The Necks. Pic: Rob Sferco.

Music, Reviews

The Necks review (Union House, Adelaide)

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In the house of the Adelaide Fringe there are many mansions. Venues spring up all over the CBD each with distinctive programs and loyal audiences. In the East End, The Garden of Unearthly Delights at Rundle Park and Gluttony at the adjacent Rymill Park attract huge crowds for the four weeks of Fringe activity. The Holden Street Theatres at Hindmarsh have a first-rate program, curated by director Martha Lott, many of them freshly-imported headliners from last year’s Edinburgh Fringe.

And at Adelaide Uni, for a second year running, RCC (no longer known as the Royal Croquet Club) has benignly commandeered the campus for a rich range of events, programmed by former Adelaide Festival director, David Sefton.

Over four festivals Sefton hosted outstanding contemporary music with residencies from John Zorn and Gavin Bryars, performances by Kronos Quartet, Laurie Anderson and Van Dyke Parks,  post-rock musicians such as The National and Godspeed You ! Black Emperor and many others in the Unsound Adelaide programs.

With a total lack of fanfare the musicians take up their instruments. No greetings, no introductions, they settle into the meditative positions they hold for the entire evening.

To last year’s RCC he brought Pussy Riot and the Ziporyn Ambient Orchestra and this time his program features Stereolab, Lydia Lunch Retrovirus, A tribute to the Lost Songs of the Triffids singer David McComb, a recital of Steve Reich’s Music for 18 Musicians and a one-night only performance from The Necks.

Formed in 1987, The Necks have gained an extraordinary reputation not only in this country but enjoy a devoted following in Europe and North America as leading exponents in ambient improvised performance. Dissolving the boundaries between jazz, electronica and minimalist chamber music The Necks are as distinctive as they are unique.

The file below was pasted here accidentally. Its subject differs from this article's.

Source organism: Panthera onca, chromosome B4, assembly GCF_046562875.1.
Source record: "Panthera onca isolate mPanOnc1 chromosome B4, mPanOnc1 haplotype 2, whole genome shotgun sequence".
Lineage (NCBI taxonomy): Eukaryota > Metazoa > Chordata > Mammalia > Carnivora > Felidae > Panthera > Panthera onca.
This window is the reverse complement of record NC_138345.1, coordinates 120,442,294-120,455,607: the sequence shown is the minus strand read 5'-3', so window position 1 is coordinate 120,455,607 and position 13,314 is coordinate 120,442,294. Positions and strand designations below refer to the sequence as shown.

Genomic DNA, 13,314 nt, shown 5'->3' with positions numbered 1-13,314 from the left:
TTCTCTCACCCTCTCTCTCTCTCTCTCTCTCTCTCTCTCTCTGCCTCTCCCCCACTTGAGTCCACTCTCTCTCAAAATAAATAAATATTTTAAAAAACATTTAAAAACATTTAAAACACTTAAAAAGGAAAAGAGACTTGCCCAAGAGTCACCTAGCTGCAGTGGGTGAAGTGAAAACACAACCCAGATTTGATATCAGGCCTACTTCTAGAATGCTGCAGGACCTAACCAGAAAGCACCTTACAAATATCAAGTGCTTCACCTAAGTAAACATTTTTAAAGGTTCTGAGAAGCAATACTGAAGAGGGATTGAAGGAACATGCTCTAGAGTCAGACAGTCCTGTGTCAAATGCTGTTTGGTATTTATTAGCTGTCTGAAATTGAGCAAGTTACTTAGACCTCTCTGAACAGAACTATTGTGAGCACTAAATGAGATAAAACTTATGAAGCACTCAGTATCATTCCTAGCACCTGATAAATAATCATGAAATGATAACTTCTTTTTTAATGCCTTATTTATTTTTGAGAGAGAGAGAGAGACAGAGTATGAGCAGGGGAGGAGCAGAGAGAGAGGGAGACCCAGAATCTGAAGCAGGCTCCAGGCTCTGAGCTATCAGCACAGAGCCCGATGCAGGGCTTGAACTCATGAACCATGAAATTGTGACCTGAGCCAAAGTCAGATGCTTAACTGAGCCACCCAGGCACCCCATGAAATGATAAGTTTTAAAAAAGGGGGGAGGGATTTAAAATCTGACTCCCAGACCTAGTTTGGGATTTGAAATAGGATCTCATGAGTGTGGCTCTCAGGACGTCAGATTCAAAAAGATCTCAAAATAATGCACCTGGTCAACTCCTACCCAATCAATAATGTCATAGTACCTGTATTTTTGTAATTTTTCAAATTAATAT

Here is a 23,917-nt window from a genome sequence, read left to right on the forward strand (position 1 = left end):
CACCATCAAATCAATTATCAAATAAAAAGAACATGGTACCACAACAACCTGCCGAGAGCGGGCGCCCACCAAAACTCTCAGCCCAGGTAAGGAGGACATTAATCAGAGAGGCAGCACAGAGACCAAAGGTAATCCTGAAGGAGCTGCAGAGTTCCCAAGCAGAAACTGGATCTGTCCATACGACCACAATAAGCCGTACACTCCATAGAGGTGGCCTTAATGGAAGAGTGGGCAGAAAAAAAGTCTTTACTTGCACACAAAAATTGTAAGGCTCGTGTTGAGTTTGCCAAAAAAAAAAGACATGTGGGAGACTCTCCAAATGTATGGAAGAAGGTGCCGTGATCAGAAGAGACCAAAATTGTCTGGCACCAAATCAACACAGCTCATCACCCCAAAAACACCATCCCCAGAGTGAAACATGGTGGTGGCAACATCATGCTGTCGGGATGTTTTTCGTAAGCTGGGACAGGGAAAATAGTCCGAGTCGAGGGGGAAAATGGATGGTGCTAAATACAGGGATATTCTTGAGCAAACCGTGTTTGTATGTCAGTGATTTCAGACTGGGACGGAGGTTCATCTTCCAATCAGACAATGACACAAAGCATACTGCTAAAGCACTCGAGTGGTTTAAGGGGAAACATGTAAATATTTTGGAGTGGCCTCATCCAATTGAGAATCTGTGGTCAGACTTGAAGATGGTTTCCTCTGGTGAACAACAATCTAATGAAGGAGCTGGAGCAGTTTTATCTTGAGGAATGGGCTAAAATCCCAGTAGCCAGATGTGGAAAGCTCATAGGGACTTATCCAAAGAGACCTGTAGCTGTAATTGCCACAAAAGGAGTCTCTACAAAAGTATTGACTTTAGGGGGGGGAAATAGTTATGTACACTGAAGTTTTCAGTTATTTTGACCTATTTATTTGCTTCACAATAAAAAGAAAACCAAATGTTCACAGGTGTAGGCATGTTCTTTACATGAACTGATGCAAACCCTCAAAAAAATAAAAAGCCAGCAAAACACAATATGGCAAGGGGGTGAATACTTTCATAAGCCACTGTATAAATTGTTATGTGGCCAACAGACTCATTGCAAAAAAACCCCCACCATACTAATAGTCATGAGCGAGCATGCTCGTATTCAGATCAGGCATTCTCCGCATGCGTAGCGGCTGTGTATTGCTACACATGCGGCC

Over more than twenty albums, this trio – featuring Chris Abrahams on piano and Hammond organ, Tony Buck on drums and percussion and Lloyd Swanton on electric and double bass – has explored a variety of musical territories. From their debut CD Sex to their haunting soundtrack to the grimly brilliant film, The Boys in 1998, the catchy beats of Drive By in 2003 to current studio work such as last year’s Three, The Necks have established  and sustained a remarkable output for their ubiquitous Fish of Milk label.

On stage in the makeshift space in Union House the group prepares to play to a capacity crowd braced for a night of original sounds and maximum invention. With a total lack of fanfare the musicians take up their instruments. No greetings, no introductions, they settle into the meditative positions they hold for the entire evening.

Abrahams begins with small slow chords on the piano, trickling, lightly-syncopated repetitions. Swanton, head bowed, holds his double bass as the piano lightly explores its motif. Almost imperceptibly, Buck brushes the cymbals. It is tiny and tentative and the audience is drawn in like moths to a very pale flame. 

It is tiny and tentative and the audience is drawn in like moths to a very pale flame.